Three years ago today, my bestest buddy Llŷr passed away.
Three years. Where on earth did that go?
I still think about him and miss him every day, and I don’t think that will ever change, nor would I want it to. Yet it just doesn’t seem possible that so long has passed without seeing him.
When I’ve written about Llŷr before, the focus has been very much on the music, the records that remind me of him.
But, as I alluded to in my post shortly after he passed, when we lived together, as well as the music, there was an awful lot of television watching which forged bonds between us.
I often watch Gogglebox – a show which, for the uninitiated, films people at home watching TV and talking about it (and whatever else is going on in their life) – and I think: they missed a trick by not having Llŷr and I on board for this.
For every evening spent watching TV – which, to be honest, when we weren’t out and about together around Cardiff, was pretty much every night – was a night when we would both be creasing up, each trying to make the other laugh so hard about whatever we were watching that snot might come out of the nose.
Sure, there are many many songs which remind me of him, but it’s the laughing that I miss so much now that’s he not around anymore.
I won’t pretend that our taste in TV was perfectly aligned; again, as alluded to previously, Llŷr was much more interested in the whole Pop Idol/X Factor/American Idol shenanigans than I was, but there was definitely a shared love of certain reality shows.
Obviously, there was Big Brother, which first aired around the time we first began sharing a flat, and which we both watched almost religiously, to the point where on more than one occasion we turned down an invitation to go out on a Friday night because we didn’t want that week’s eviction to be subject to any bar-room TV spoilers.
There was a dating show, aired on BBC2, called Would Like To Meet, where a panel of three experts would set some loveless sap a number of challenges designed to bolster their confidence. In the climax of the show, they’d go on a blind date which they were expected to ace, having taken on board all of the advice they had been given.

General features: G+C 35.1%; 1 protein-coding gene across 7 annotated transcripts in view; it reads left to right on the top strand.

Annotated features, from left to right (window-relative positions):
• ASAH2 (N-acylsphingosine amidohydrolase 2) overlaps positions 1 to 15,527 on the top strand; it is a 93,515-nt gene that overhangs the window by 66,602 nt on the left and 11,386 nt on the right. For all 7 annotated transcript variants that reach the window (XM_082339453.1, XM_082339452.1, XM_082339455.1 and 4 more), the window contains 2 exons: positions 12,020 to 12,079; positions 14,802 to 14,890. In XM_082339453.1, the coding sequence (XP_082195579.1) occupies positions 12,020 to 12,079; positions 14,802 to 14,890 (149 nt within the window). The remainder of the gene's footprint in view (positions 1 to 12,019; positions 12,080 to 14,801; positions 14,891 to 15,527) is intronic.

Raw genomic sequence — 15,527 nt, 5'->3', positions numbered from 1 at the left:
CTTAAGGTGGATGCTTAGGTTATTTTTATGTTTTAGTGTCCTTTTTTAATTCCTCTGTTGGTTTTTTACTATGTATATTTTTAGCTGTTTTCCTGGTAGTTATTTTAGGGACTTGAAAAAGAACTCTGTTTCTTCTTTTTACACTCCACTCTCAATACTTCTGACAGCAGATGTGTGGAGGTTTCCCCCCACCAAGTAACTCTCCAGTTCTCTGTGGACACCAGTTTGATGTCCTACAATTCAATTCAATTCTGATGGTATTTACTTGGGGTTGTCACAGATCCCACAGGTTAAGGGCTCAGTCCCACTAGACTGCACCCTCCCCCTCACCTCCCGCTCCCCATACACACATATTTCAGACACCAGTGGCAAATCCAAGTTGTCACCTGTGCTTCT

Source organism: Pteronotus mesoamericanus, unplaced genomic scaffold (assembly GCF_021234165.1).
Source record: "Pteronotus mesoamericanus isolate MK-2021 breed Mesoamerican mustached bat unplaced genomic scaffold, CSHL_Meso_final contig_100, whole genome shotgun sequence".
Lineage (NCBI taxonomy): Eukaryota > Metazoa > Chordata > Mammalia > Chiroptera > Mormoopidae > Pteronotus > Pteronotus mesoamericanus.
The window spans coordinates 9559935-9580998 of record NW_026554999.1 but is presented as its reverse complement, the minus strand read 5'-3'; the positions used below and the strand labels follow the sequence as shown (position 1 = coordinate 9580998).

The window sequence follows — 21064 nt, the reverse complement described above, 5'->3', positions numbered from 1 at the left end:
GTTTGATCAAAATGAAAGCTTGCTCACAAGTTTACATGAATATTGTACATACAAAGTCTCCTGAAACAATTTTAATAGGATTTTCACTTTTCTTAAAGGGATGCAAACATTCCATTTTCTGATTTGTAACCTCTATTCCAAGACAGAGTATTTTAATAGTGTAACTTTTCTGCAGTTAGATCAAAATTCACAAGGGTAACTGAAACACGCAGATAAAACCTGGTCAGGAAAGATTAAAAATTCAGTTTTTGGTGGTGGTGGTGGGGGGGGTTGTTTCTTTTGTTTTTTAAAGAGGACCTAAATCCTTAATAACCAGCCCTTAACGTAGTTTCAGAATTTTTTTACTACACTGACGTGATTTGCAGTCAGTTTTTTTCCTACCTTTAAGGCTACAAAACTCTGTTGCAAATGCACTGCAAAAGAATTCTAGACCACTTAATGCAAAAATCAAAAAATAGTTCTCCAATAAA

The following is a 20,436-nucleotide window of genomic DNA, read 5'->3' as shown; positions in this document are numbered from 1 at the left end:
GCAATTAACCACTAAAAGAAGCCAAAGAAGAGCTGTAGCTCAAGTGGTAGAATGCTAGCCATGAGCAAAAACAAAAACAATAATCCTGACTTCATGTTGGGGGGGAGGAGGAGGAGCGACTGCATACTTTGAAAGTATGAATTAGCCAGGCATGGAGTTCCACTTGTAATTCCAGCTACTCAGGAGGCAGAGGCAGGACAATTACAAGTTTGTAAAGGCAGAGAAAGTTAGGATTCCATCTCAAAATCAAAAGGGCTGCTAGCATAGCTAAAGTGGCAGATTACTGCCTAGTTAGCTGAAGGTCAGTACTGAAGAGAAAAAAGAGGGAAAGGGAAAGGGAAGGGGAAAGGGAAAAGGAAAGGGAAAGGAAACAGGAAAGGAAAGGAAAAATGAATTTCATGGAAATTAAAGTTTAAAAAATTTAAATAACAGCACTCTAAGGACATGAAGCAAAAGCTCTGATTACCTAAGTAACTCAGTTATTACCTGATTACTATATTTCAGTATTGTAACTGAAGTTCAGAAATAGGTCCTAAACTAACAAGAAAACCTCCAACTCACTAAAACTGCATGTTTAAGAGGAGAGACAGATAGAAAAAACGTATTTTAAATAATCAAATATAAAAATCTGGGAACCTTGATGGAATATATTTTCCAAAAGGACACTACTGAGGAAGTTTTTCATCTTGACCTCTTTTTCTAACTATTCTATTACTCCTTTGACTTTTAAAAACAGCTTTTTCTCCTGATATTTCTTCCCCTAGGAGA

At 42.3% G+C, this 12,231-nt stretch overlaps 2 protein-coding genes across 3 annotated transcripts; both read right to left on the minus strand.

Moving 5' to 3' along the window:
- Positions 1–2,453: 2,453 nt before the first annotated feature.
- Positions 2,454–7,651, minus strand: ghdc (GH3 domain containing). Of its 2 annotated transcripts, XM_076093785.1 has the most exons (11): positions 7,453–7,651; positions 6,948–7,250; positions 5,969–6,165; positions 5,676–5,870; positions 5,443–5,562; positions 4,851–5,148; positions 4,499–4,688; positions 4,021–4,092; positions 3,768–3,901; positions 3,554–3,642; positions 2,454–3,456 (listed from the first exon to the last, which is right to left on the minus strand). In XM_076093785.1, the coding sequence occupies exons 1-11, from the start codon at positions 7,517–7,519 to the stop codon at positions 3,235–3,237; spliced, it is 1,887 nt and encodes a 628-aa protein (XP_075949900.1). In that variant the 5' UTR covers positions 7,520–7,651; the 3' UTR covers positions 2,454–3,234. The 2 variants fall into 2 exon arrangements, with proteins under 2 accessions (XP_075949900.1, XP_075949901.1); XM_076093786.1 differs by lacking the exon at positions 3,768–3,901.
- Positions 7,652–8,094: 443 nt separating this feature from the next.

Llŷr and I loved this show, partly because we both we both quite fancied one of the panel – the appropriately named sexpert Tracey Cox – but mostly because we thrived on some of the situations the subjects were put into to try and bolster their self-esteem.
Most notably – and I wish I could find a clip of this, but alas, I cannot – a girl who was instructed to stand by the magazine rack in WH Smiths at lunchtime and try to engage men reading magazines in conversation.
Thankfully, her very presence prevented any – ahem – surfers of the “top shelf”, but one guy picked up a music magazine, Q or Mojo or some such, whereupon he was approached by the girl asking “Excuse me, can you tell me which tunes are excellent please?”
This made Llŷr and I howl, and forever afterwards whenever we were out and a tune got played which one of us failed to recognise, we would turn to each other and say “Excuse me, is this tune excellent?”
As with many private jokes, you probably had to be there. But that phrase still rings in my head, especially whenever I’m in a newsagents.
The other show we loved was Channel 4’s Faking It, where somebody was plucked from their normal job and way of life and given four weeks to learn a completely new and opposing skill, tested at the end of the show by a panel of experts who would try and snuffle out the imposter.
There are a couple of episodes which normally attract the most attention – timid vicar becomes a car salesman, burly sailor becomes a drag queen – but the episode which Llŷr and I loved was an early episode, where a young female classical cellist (Sian – no relation), who has not one clue about youth culture and clubland, had four weeks to pass herself off as a club DJ.